Whereas SPY is required to keep dividends paid out in cash, IVV has the ability to invest distributions back into the components of the S&P 500 until it is scheduled to distribute them to IVV shareholders.

The impact of this feature usually isn’t enormous, but it can contribute to slight return differentials between the two funds. Between the bear market lows in March 2009 (3/9/2009) and the end of that year, for example, SPY gained about 67.4%. IVV was up a slightly more impressive 67.7% during that same period. There are, of course, two sides to this coin. Reinvestment of dividends can adversely impact fund performance when markets are sinking. And indeed, during the equity market plunge of late 2008 and early 2009, SPY performed slightly better than IVV.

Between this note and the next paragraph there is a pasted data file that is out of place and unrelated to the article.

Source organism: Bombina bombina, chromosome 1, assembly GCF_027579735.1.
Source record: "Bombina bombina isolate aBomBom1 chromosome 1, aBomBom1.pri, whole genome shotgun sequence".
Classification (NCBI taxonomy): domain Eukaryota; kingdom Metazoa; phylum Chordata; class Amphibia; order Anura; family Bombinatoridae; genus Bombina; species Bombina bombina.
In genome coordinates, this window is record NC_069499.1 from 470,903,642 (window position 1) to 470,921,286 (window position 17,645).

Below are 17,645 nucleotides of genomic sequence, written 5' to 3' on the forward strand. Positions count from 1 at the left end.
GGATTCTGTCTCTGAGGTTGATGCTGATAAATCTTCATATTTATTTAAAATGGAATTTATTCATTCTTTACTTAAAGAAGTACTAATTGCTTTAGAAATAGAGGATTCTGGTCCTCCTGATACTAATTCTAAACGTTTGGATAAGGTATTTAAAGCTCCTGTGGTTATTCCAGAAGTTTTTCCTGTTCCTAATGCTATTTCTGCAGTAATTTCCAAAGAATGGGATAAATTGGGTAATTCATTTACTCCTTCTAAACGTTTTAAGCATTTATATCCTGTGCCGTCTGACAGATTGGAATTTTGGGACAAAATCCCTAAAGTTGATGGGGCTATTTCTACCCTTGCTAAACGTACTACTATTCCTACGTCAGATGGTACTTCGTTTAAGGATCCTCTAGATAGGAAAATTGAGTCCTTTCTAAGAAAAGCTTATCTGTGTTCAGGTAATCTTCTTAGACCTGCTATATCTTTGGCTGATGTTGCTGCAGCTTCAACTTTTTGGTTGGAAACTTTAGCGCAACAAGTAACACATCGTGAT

Under The Hood: Vanguard S&P 500 ETF (VOO A)

The most recent addition to the S&P 500 ETF space came relatively recently, as Vanguard rolled out a suite of ETFs linked to popular S&P 500 indexes in 2010. Vanguard was a pioneer in S&P 500 indexing, launching an indexed mutual fund seeking to replicate this benchmark in 1976. VOO maintains another unique structure that differentiates it from both IVV and SPY. Vanguard maintains a patent that allows it to offer ETFs as share class within larger index funds that also offer retail and institutional share classes.